March 2013 National and Local Inflation Forecasts
Assumptions & Methodology
On March13th, 2013 the Chief Economist of King County presented inflation forecasts to the Forecast Council. They were adopted by the Forecast Council and will be used to construct a balanced budget for 2014. The purpose of this document is to provide transparency regarding the assumptions and methodology to users of the forecasts, both inside and outside of County government.
Mandated Assumption by the Forecast Council
The forecasts are constructed with a 65% level of confidence. Since inflation is a cost driver, this means that forecasts are set so there is a 65% chance that actual inflation will be less than forecasted, and only a 35% chance that actual will exceed forecasted. This is more conservative than an “expected value” forecast, which would be at the 50% confidence level.
The County budget requires forecasts of several price indices, each targeted for specific budget items and uses. They are:
- Consumer Price Index for all urban consumers (CPI-U) for the US. This is the most closely watched measure of “background” inflation in the country. We forecast the12-month average rate of inflation.
- Consumer Price Index for office workers and wage earners (CPI-W) for the US. This tracks the cost of a basket of goods matched to the consumption pattern of this group. We forecast the September-to-September rate of change as that is the basis for cost of living adjustments in some County labor contracts currently in force.
- Consumer Price Index for all urban consumers in Seattle (CPI-U-Sea). Actually, this index covers Seattle, Tacoma, and Bremerton. We forecast the 12-month average rate of inflation.
- Transportation component of CPI-U for all of the US (CPI-Transportation). We forecast the12-month average rate of transportation inflation.
- Pharmaceuticals component of the Producers Price Index for all of the US. We forecast the12-month average inflation rate of prescription drug and other medicines.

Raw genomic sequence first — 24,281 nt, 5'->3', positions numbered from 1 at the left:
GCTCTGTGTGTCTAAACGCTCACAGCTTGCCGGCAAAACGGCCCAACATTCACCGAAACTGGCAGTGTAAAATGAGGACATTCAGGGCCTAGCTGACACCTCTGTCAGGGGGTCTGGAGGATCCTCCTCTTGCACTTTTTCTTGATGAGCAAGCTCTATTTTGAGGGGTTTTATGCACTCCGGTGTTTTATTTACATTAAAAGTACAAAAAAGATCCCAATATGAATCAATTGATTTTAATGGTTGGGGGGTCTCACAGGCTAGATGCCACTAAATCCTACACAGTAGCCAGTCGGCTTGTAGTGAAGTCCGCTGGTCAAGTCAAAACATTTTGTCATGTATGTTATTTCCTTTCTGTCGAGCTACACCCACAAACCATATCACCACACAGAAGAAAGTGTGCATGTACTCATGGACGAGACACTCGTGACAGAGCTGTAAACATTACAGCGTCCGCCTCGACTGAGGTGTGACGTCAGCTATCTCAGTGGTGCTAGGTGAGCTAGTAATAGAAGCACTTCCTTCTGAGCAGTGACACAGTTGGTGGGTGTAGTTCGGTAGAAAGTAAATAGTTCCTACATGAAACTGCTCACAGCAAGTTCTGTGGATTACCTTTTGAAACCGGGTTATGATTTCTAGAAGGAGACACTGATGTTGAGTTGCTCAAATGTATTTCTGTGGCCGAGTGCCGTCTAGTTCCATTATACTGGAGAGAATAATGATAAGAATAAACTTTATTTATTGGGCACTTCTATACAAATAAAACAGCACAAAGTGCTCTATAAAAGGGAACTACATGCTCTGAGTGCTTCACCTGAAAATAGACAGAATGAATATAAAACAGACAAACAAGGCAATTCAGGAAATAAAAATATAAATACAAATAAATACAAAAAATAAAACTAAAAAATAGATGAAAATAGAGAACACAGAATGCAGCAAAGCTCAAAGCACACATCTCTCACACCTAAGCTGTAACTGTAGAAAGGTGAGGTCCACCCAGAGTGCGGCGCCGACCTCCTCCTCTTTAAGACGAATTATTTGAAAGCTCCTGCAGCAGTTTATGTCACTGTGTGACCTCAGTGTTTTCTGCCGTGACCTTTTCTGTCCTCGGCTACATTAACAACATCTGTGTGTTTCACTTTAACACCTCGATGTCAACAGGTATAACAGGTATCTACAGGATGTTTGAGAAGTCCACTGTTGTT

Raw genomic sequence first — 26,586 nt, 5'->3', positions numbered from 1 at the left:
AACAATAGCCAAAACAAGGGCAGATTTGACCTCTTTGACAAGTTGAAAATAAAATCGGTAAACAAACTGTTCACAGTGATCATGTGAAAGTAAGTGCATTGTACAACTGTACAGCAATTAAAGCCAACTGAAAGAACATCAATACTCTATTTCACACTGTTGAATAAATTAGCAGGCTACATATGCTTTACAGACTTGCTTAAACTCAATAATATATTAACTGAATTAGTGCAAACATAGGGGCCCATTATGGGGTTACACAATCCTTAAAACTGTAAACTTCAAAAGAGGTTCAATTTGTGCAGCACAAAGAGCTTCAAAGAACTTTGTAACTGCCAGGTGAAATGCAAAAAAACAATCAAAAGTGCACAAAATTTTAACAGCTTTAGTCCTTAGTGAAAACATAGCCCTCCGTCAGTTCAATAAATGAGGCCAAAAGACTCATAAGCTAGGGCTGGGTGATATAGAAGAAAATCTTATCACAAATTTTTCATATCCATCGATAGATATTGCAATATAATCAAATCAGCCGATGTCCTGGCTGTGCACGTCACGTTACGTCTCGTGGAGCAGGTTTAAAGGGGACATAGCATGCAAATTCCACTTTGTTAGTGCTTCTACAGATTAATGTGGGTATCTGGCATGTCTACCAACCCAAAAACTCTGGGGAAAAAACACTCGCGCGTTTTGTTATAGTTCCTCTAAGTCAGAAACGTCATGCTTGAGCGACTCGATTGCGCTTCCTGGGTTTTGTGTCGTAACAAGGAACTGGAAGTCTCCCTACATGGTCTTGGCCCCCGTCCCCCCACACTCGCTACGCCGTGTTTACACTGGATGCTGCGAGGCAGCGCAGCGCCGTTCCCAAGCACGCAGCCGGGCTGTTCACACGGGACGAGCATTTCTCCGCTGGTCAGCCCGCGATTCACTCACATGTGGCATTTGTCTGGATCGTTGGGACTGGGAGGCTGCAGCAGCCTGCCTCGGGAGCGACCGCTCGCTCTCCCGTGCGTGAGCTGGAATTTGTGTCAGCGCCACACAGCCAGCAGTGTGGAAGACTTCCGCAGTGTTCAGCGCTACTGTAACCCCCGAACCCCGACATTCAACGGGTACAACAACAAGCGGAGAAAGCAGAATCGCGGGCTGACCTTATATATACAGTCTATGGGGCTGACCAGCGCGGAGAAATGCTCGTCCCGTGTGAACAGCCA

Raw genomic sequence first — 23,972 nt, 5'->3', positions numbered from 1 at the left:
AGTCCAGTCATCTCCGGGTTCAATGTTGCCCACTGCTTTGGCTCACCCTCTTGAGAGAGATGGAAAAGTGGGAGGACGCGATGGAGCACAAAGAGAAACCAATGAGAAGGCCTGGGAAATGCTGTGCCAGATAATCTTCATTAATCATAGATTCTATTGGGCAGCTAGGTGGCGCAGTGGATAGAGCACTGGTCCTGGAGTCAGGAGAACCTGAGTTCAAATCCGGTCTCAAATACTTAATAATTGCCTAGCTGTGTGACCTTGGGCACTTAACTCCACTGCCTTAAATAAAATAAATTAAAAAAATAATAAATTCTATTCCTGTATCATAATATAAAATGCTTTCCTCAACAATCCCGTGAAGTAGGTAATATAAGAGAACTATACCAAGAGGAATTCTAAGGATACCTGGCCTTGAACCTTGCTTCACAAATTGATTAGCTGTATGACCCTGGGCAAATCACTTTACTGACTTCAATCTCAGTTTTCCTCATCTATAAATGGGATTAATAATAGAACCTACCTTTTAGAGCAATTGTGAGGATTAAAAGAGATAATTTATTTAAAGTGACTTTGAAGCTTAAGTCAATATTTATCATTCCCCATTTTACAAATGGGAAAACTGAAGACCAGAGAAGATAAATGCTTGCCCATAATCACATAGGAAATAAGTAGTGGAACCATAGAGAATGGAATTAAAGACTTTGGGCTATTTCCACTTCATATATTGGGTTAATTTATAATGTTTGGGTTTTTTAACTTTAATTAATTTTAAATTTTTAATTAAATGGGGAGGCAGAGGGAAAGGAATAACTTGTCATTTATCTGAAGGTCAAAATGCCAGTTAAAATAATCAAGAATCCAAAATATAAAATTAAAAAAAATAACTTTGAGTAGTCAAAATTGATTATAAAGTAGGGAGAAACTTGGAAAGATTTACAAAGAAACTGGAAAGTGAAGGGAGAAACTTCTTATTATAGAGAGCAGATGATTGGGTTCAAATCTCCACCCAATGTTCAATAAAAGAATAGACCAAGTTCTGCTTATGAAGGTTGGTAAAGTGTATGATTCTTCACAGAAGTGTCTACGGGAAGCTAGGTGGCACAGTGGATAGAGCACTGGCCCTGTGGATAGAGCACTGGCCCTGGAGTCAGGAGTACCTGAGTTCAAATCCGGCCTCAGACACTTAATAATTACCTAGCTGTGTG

CPI-U-US Inflation Forecasts
We combine six forecasts from four professional services. The combination gives us an expert consensus view as well as revealing the range of disagreement between the experts. The sources are:
- Global Insight: baseline, pessimistic and optimistic forecasts.
- Puget Sound Economic Forecaster (PSEF)
- Washington State Economic & Revenue Forecast Council (ERFC)
- Blue Chip Consensus Forecasts
Chart 1 shows the range of forecasts. The average of the six sets of forecasts represents an “expected value” or 50% confidence forecast. The Forecast Council requires a more conservative forecast, one set at a 65% confidence, meaning there is a 65% probability that actual inflation will be below forecasted. For each out-year we have n = 6 forecasts that form a distribution, which is assumed to be a Student’s t-distribution with n-1 = 5 degrees of freedom. The 0.65 percentile of the distribution produces the 65% confidence forecast.
CPI-W-US Inflation Forecasts
This forecast is used to estimate cost-of-living-adjustments (COLA) that are embedded in some labor contracts currently in force with King County. The COLA is based on September-to-September rate of change of the seasonally unadjusted CPI-W index. That is what we use for historic data and that is what is forecasted.
First, we regress the CPI-W index on the CPI-U 12 month average. The historical correlation between the two is 0.89. Then we use the 65% confidence level forecast of the CPI-U through this regression equation to generate 65% confidence forecasts of the September-to-September CPI-W. The results are in Table 2.
CPI-U-Seattle Inflation Forecasts
For the Seattle CPI we use three sets of forecasts to obtain a 65% confidence level forecast:
- Forecast of the Seattle CPI by the ERFC
- Forecast of the Seattle CPI by the PSEF
- Regression of the Seattle CPI on the CPI-U for all of the US. Forecasts of the Seattle CPI are then generated using the mean of the six forecasts of the CPI-U for all of the US.
Chart 2 shows the three sets of forecasts and the 65% confidence level forecast calculated from their distribution. Table 3 displays the forecasts.
Transportation Component of the US CPI-U
We regress transportation inflation on the price of gasoline and the CPI-U. Three sets of forecasts are generated by using the Global Insight’s baseline, optimistic, and pessimistic forecasts of the price of gasoline along with the Blue Chip Consensus forecasts of the CPI-U. The forecasts are in Table 4.
Pharmaceutical Component of the PPI
We regress the Pharmaceutical Producers Price Index on personal consumption expenditures on drugs and pharmacies. Three sets of forecasts are generated from the regression model: one each from Global Insight’s baseline, pessimistic, and optimistic forecast of personal consumption expenditures on drugs and pharmacies. Finally, we also generate forecasts using an exponential smoothing method called Holt-Winters. This method relies solely on the past momentum of pharmaceutical prices to forecast its future path. These forecasts and the resulting 65% forecast are displayed in Chart 3. Table 5 has the forecasts.
 Johnson, Montgomery and Gardiner (1990), Forecasting and Time Series Analysis, McGraw-Hill, 2nd Ed.